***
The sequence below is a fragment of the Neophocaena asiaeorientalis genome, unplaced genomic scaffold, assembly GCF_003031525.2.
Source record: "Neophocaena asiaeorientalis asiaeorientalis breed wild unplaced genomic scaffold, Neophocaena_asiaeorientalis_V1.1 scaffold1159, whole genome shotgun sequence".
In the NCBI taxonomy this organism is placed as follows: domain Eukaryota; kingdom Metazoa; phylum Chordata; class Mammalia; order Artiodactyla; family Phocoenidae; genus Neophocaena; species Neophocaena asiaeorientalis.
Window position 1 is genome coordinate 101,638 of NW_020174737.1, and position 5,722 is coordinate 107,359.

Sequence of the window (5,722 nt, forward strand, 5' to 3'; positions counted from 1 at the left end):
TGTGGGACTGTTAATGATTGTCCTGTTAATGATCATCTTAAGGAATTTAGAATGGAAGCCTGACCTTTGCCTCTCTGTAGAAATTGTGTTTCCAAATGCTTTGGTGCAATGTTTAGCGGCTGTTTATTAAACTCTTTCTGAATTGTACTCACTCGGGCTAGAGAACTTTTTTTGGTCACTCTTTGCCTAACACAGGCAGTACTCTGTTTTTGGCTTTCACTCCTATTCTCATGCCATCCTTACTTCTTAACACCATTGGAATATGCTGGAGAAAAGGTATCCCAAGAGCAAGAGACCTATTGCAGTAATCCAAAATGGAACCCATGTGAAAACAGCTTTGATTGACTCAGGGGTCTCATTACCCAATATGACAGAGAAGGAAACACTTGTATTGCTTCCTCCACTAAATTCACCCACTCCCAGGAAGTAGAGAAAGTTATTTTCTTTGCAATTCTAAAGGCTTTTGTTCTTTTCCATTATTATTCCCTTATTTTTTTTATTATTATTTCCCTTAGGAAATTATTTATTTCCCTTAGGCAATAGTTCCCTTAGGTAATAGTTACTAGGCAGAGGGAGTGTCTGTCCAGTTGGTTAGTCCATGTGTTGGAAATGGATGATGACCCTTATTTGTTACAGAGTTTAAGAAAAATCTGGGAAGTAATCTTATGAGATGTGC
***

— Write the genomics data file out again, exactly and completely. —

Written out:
The sequence below is a fragment of the Neophocaena asiaeorientalis genome, unplaced genomic scaffold, assembly GCF_003031525.2.
Source record: "Neophocaena asiaeorientalis asiaeorientalis breed wild unplaced genomic scaffold, Neophocaena_asiaeorientalis_V1.1 scaffold1159, whole genome shotgun sequence".
In the NCBI taxonomy this organism is placed as follows: domain Eukaryota; kingdom Metazoa; phylum Chordata; class Mammalia; order Artiodactyla; family Phocoenidae; genus Neophocaena; species Neophocaena asiaeorientalis.
Window position 1 is genome coordinate 101,638 of NW_020174737.1, and position 5,722 is coordinate 107,359.

Sequence of the window (5,722 nt, forward strand, 5' to 3'; positions counted from 1 at the left end):
TGTGGGACTGTTAATGATTGTCCTGTTAATGATCATCTTAAGGAATTTAGAATGGAAGCCTGACCTTTGCCTCTCTGTAGAAATTGTGTTTCCAAATGCTTTGGTGCAATGTTTAGCGGCTGTTTATTAAACTCTTTCTGAATTGTACTCACTCGGGCTAGAGAACTTTTTTTGGTCACTCTTTGCCTAACACAGGCAGTACTCTGTTTTTGGCTTTCACTCCTATTCTCATGCCATCCTTACTTCTTAACACCATTGGAATATGCTGGAGAAAAGGTATCCCAAGAGCAAGAGACCTATTGCAGTAATCCAAAATGGAACCCATGTGAAAACAGCTTTGATTGACTCAGGGGTCTCATTACCCAATATGACAGAGAAGGAAACACTTGTATTGCTTCCTCCACTAAATTCACCCACTCCCAGGAAGTAGAGAAAGTTATTTTCTTTGCAATTCTAAAGGCTTTTGTTCTTTTCCATTATTATTCCCTTATTTTTTTTATTATTATTTCCCTTAGGAAATTATTTATTTCCCTTAGGCAATAGTTCCCTTAGGTAATAGTTACTAGGCAGAGGGAGTGTCTGTCCAGTTGGTTAGTCCATGTGTTGGAAATGGATGATGACCCTTATTTGTTACAGAGTTTAAGAAAAATCTGGGAAGTAATCTTATGAGATGTGC